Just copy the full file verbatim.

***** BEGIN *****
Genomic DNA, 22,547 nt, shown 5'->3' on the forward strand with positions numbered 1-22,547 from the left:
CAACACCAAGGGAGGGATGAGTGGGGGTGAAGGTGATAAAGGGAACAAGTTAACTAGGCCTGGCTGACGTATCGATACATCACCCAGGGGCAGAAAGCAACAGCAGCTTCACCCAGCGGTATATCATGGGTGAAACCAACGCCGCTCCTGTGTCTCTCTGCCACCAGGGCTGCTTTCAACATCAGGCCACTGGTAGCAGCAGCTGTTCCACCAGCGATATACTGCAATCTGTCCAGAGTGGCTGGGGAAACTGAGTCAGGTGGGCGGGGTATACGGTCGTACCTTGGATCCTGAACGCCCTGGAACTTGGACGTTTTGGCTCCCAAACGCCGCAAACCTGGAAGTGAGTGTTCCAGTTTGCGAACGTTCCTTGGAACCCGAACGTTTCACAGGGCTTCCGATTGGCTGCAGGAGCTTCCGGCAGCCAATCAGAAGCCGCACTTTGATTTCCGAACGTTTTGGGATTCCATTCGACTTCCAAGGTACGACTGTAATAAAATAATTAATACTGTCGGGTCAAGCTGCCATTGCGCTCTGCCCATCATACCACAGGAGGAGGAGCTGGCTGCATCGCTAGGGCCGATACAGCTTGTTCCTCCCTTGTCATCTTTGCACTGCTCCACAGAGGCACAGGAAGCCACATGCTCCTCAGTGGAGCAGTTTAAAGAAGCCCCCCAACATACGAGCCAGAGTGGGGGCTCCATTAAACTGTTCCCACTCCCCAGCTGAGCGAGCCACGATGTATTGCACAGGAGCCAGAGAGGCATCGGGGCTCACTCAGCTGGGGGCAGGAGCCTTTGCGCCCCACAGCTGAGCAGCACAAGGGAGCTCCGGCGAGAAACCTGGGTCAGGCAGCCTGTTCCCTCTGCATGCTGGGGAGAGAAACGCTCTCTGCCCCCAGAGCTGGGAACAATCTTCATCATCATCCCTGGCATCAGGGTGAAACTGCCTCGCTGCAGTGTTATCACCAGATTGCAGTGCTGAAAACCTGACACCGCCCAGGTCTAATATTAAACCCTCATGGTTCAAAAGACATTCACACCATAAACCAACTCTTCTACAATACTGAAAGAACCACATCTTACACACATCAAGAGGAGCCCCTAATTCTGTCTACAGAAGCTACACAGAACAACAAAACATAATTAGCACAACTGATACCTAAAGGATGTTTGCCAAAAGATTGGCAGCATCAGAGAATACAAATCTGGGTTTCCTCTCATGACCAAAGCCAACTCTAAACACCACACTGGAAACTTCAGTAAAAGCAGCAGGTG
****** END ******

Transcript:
Genomic DNA, 22,547 nt, shown 5'->3' on the forward strand with positions numbered 1-22,547 from the left:
CAACACCAAGGGAGGGATGAGTGGGGGTGAAGGTGATAAAGGGAACAAGTTAACTAGGCCTGGCTGACGTATCGATACATCACCCAGGGGCAGAAAGCAACAGCAGCTTCACCCAGCGGTATATCATGGGTGAAACCAACGCCGCTCCTGTGTCTCTCTGCCACCAGGGCTGCTTTCAACATCAGGCCACTGGTAGCAGCAGCTGTTCCACCAGCGATATACTGCAATCTGTCCAGAGTGGCTGGGGAAACTGAGTCAGGTGGGCGGGGTATACGGTCGTACCTTGGATCCTGAACGCCCTGGAACTTGGACGTTTTGGCTCCCAAACGCCGCAAACCTGGAAGTGAGTGTTCCAGTTTGCGAACGTTCCTTGGAACCCGAACGTTTCACAGGGCTTCCGATTGGCTGCAGGAGCTTCCGGCAGCCAATCAGAAGCCGCACTTTGATTTCCGAACGTTTTGGGATTCCATTCGACTTCCAAGGTACGACTGTAATAAAATAATTAATACTGTCGGGTCAAGCTGCCATTGCGCTCTGCCCATCATACCACAGGAGGAGGAGCTGGCTGCATCGCTAGGGCCGATACAGCTTGTTCCTCCCTTGTCATCTTTGCACTGCTCCACAGAGGCACAGGAAGCCACATGCTCCTCAGTGGAGCAGTTTAAAGAAGCCCCCCAACATACGAGCCAGAGTGGGGGCTCCATTAAACTGTTCCCACTCCCCAGCTGAGCGAGCCACGATGTATTGCACAGGAGCCAGAGAGGCATCGGGGCTCACTCAGCTGGGGGCAGGAGCCTTTGCGCCCCACAGCTGAGCAGCACAAGGGAGCTCCGGCGAGAAACCTGGGTCAGGCAGCCTGTTCCCTCTGCATGCTGGGGAGAGAAACGCTCTCTGCCCCCAGAGCTGGGAACAATCTTCATCATCATCCCTGGCATCAGGGTGAAACTGCCTCGCTGCAGTGTTATCACCAGATTGCAGTGCTGAAAACCTGACACCGCCCAGGTCTAATATTAAACCCTCATGGTTCAAAAGACATTCACACCATAAACCAACTCTTCTACAATACTGAAAGAACCACATCTTACACACATCAAGAGGAGCCCCTAATTCTGTCTACAGAAGCTACACAGAACAACAAAACATAATTAGCACAACTGATACCTAAAGGATGTTTGCCAAAAGATTGGCAGCATCAGAGAATACAAATCTGGGTTTCCTCTCATGACCAAAGCCAACTCTAAACACCACACTGGAAACTTCAGTAAAAGCAGCAGGTG